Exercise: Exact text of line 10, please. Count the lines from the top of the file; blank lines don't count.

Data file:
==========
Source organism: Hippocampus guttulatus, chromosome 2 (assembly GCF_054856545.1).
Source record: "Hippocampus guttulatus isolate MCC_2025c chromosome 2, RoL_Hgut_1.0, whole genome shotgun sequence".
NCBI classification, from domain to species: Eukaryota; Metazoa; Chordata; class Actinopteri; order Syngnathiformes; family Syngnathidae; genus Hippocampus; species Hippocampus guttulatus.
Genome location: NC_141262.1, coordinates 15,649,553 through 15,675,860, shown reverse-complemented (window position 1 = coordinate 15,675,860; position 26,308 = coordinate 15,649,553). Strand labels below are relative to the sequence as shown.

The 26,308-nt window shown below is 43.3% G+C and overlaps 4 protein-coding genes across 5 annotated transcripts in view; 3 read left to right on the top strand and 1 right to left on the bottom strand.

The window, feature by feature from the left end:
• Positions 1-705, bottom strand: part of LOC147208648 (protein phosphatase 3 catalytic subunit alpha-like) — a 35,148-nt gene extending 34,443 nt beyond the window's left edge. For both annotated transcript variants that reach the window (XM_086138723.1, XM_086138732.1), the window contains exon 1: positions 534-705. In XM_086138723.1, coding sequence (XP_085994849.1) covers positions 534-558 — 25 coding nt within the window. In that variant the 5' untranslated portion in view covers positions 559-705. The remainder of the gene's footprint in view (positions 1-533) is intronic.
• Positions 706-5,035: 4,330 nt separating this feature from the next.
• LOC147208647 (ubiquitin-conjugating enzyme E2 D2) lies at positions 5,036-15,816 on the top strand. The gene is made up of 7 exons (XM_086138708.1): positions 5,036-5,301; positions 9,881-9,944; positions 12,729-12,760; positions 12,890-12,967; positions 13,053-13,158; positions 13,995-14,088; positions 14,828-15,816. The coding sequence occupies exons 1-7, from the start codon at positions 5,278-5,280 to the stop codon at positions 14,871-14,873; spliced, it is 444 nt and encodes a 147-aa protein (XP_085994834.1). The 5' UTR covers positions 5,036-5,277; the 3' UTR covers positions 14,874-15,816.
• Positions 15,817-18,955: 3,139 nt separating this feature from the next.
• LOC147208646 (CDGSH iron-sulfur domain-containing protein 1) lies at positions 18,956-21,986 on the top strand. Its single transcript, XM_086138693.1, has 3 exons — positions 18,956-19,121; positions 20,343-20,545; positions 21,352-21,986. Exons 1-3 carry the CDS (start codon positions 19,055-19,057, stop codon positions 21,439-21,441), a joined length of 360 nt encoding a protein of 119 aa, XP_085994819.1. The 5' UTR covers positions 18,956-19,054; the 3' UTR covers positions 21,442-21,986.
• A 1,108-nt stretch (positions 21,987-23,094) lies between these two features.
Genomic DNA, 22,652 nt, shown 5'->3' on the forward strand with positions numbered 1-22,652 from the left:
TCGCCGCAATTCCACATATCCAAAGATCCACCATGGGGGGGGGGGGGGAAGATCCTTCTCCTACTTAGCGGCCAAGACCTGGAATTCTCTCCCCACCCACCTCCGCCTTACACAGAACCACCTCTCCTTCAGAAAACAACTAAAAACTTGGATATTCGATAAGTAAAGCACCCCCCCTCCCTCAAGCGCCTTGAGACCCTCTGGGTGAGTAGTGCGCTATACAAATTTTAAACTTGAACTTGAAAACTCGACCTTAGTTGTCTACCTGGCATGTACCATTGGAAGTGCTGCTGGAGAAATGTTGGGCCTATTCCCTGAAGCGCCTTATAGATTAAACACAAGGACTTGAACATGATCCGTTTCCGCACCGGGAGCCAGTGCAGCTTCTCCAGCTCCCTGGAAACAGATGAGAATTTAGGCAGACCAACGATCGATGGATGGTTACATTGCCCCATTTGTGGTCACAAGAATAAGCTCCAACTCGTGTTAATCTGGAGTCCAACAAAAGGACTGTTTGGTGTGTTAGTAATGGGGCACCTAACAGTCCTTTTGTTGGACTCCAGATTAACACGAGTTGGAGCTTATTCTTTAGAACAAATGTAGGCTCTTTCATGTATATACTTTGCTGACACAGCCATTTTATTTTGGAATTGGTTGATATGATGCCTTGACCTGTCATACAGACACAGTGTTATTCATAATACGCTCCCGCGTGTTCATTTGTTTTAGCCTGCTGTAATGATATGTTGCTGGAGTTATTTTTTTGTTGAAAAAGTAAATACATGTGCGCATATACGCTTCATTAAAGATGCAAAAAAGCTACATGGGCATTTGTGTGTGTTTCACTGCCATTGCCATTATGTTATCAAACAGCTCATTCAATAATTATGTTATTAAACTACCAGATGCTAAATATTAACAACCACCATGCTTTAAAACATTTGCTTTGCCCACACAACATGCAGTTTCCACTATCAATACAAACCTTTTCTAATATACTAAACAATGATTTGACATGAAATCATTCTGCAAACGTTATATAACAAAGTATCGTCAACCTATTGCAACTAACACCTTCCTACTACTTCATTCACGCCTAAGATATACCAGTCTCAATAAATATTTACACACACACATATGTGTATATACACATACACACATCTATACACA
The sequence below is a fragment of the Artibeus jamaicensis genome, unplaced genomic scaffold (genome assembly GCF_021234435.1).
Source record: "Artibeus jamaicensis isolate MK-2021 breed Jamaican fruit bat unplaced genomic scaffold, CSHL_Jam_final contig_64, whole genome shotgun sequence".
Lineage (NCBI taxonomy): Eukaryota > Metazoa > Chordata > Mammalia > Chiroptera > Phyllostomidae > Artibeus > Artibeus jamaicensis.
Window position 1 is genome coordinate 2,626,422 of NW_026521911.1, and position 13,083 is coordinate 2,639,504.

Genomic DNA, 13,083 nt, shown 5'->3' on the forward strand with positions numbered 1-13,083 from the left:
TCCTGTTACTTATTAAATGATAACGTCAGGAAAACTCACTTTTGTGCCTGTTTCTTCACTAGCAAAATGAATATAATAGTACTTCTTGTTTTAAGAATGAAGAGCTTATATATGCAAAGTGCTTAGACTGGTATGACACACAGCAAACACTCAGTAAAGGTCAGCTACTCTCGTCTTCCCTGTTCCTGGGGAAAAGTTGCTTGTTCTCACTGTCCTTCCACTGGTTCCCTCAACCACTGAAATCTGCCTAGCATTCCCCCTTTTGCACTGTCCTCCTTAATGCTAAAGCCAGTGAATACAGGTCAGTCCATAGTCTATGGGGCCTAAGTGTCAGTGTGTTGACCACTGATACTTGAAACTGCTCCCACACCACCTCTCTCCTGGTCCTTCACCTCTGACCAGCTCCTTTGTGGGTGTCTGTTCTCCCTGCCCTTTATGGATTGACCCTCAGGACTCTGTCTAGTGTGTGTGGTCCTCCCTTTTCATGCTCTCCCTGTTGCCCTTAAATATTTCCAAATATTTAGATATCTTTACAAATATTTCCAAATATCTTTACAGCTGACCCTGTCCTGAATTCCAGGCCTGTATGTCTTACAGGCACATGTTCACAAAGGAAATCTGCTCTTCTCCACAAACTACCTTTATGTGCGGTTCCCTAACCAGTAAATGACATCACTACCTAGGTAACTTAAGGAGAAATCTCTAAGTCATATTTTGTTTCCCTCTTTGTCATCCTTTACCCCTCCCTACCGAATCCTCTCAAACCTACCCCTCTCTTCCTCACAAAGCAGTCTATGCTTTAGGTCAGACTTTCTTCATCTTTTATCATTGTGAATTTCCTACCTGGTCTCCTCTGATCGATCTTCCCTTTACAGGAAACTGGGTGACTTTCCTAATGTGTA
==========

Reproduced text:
• Positions 15,817-18,955: 3,139 nt separating this feature from the next.